FRIDAY, 19 SEPTEMBER 2003
I can’t sleep, and I don’t want to be awake. I want to be healthy and live forever, but I don’t want to quit smoking. I want to have enough money to do what I know is possible, but that’s not my current reality. I’m trapped in a life where I’m doing my best, whilst I suffer from the conviction that things are not working out the way I would like them to.
Despite my present condition, my fingers aren’t trembling as I type these words, and no blood is dripping from my wrists. The material I produce is external proof that I am alive, and it is precisely that which motivates me to write. What I produce are documents that state how I live at any time during my earthly existence, and that testify how I feel and what my particular experience of reality looks like.
(This, just incidentally, is why I don’t care too much whether or not my writings will ever receive sponsorship from an established commercial publisher. What does it mean to get “published” anyway? It means someone who arrives at the office nine o’clock in the morning, who greets everyone in a courteous manner, who slides in behind a desk and presses a button on the phone that will make coffee arrive within two minutes, has read my “manuscript” and considers that my words might turn a profit for the company that provides a paycheck every month that enables this person to buy groceries and at the end of the year take the family down to the coast. I can’t help but think of what the playwright says to the theatre owner in the film, Illuminata, “Who are you to decide on the legitimacy of my work?”)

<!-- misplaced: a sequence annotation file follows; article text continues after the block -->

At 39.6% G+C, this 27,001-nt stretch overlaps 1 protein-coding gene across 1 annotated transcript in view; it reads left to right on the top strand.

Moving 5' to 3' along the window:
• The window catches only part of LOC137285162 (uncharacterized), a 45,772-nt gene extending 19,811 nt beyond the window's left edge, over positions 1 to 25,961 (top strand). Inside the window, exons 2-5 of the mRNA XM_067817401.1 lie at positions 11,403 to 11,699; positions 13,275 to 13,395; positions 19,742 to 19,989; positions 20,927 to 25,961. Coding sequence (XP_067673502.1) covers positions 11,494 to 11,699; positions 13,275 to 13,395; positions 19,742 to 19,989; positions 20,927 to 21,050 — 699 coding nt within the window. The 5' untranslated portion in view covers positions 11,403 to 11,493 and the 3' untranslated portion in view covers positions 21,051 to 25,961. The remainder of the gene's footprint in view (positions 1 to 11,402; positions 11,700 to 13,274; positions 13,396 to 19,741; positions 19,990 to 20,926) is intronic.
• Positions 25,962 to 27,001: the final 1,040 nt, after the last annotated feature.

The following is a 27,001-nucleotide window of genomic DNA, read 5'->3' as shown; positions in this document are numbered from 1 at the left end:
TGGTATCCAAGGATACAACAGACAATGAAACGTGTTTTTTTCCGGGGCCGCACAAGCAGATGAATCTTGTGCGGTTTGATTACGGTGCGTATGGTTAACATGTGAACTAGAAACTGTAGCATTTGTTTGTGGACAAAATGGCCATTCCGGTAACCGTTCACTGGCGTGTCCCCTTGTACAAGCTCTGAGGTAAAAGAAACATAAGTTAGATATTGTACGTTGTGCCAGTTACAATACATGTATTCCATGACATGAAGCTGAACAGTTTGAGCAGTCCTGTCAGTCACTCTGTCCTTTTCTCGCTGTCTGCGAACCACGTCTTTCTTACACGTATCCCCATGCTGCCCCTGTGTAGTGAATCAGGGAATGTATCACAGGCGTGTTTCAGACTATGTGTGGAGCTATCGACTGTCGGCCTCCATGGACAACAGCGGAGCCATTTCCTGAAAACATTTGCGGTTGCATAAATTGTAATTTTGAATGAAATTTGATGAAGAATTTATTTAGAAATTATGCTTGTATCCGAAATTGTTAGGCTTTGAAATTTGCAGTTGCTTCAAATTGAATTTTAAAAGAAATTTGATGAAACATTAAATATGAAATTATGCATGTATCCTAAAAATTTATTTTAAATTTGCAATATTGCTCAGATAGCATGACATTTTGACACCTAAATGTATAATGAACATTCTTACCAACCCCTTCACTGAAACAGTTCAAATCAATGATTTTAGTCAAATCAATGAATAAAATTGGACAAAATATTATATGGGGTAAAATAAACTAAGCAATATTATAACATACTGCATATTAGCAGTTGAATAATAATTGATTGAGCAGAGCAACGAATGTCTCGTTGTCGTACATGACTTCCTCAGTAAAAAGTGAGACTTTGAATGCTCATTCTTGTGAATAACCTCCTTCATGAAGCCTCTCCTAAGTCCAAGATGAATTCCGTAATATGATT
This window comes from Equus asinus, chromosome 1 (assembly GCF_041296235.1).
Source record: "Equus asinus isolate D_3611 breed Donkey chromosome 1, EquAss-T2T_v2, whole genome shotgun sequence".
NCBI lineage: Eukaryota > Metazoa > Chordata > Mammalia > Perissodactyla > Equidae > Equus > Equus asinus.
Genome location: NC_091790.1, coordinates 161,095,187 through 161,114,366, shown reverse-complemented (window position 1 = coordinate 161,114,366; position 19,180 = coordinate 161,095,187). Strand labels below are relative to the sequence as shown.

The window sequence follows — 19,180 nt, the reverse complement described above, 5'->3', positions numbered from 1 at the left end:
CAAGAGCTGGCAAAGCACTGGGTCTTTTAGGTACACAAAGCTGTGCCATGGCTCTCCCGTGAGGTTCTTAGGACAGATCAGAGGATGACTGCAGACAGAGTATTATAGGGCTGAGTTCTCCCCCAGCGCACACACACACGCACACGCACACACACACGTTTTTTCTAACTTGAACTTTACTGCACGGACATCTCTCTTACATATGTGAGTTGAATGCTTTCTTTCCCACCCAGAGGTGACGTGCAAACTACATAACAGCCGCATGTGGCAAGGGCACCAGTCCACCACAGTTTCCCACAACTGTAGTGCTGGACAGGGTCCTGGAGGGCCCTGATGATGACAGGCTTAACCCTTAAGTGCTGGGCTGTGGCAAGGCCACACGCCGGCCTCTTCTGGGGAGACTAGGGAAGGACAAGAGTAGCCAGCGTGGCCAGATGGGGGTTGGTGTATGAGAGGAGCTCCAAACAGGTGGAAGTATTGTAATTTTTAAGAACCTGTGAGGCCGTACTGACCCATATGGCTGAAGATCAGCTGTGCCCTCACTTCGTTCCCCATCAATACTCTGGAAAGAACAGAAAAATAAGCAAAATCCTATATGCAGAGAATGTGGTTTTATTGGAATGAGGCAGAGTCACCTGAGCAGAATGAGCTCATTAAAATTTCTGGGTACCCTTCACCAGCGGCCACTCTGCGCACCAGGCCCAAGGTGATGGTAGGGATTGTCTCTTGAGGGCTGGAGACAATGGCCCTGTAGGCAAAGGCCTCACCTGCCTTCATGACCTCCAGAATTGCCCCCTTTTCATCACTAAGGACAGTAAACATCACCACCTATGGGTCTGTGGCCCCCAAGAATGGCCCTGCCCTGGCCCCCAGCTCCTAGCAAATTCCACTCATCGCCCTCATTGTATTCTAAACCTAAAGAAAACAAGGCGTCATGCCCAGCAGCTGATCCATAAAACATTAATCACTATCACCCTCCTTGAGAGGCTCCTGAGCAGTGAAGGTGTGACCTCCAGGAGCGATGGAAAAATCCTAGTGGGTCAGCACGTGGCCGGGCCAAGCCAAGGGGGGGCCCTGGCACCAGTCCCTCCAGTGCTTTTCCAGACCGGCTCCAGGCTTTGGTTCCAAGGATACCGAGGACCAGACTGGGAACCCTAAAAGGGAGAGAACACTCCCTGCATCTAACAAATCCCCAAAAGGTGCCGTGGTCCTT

For years now I’ve been trying to convince an audience of zero that I’m not part of this world; I’m just here on assignment. It sometimes feels as if I’m from another time or place in the universe. I – with the particular name in my passport, and with all the numbers that make me legally part of Civilised Society – am supposed to find certain things out, to answer certain questions. And at the end of everything I’m going to report back to those who sent me, and they’ll say: “Good job. Here’s your next assignment.”
I’ve been trying to explain these things to people who say, “So you write, hey? Why don’t you try to get your stuff published?” Or, “Why don’t you write a few short stories or some articles?” How should I explain to these people that cosmic reports are not intended for the masses to read on their way to work or in the evenings when there’s nothing on TV?
Only problem is, this cosmic assignment came with a few glitches (maybe I forgot to read the fine print). To properly complete the assignment I had to take on an earthly life form, species Homo sapiens to be specific. And like other Homo sapiens can attest, this means that I walk around with a hierarchy of problematic needs every day of this miserable life. For example, I have to eat, and you can’t eat the same things every day because then people say you’re boring (and that matters, long story). Also, you can’t swallow down deep-fried octopus with vanilla milkshakes every day, because then you’re going to end up with arteries so clogged up from all the cholesterol that you may expire one night on the way to the deep-fried octopus place. One also feels this irrational desire to “spend time” with other people on an almost daily basis. This need can at times become extremely annoying, because most people do not understand my highly delicate task on this little speck of the cosmos.
In addition to the need to spend time in community with others, there is also the desire – that gets worse as the person reaches a certain age – to reproduce with one of usually the opposite sex. To beget children is only the ostensible purpose of this activity, though, because the reproduction is usually accompanied by intense pleasure. It is this pleasure aspect that drives most people nuts until they become too old and they realize they’re no longer in the mood for such frivolous activities.